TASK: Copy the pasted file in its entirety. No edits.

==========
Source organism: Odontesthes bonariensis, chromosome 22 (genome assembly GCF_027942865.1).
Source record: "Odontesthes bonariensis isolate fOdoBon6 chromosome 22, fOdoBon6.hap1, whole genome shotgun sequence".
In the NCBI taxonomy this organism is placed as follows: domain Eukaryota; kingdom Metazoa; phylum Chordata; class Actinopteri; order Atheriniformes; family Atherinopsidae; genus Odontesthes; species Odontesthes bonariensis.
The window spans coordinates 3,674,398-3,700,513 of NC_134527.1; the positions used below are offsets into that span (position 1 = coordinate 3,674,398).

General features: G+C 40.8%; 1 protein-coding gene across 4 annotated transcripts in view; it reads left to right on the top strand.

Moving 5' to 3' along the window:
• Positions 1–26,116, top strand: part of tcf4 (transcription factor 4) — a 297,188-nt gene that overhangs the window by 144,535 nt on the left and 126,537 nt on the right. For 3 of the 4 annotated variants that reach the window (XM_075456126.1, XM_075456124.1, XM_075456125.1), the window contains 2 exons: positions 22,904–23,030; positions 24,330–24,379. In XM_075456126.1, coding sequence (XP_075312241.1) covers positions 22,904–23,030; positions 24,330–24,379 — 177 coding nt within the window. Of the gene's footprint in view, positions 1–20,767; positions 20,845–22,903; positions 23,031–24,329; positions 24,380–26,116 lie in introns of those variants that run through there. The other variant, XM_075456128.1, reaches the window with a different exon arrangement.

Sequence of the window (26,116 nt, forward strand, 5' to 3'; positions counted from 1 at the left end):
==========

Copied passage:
Source organism: Odontesthes bonariensis, chromosome 22 (genome assembly GCF_027942865.1).
Source record: "Odontesthes bonariensis isolate fOdoBon6 chromosome 22, fOdoBon6.hap1, whole genome shotgun sequence".
In the NCBI taxonomy this organism is placed as follows: domain Eukaryota; kingdom Metazoa; phylum Chordata; class Actinopteri; order Atheriniformes; family Atherinopsidae; genus Odontesthes; species Odontesthes bonariensis.
The window spans coordinates 3,674,398-3,700,513 of NC_134527.1; the positions used below are offsets into that span (position 1 = coordinate 3,674,398).

General features: G+C 40.8%; 1 protein-coding gene across 4 annotated transcripts in view; it reads left to right on the top strand.

Moving 5' to 3' along the window:
• Positions 1–26,116, top strand: part of tcf4 (transcription factor 4) — a 297,188-nt gene that overhangs the window by 144,535 nt on the left and 126,537 nt on the right. For 3 of the 4 annotated variants that reach the window (XM_075456126.1, XM_075456124.1, XM_075456125.1), the window contains 2 exons: positions 22,904–23,030; positions 24,330–24,379. In XM_075456126.1, coding sequence (XP_075312241.1) covers positions 22,904–23,030; positions 24,330–24,379 — 177 coding nt within the window. Of the gene's footprint in view, positions 1–20,767; positions 20,845–22,903; positions 23,031–24,329; positions 24,380–26,116 lie in introns of those variants that run through there. The other variant, XM_075456128.1, reaches the window with a different exon arrangement.

Sequence of the window (26,116 nt, forward strand, 5' to 3'; positions counted from 1 at the left end):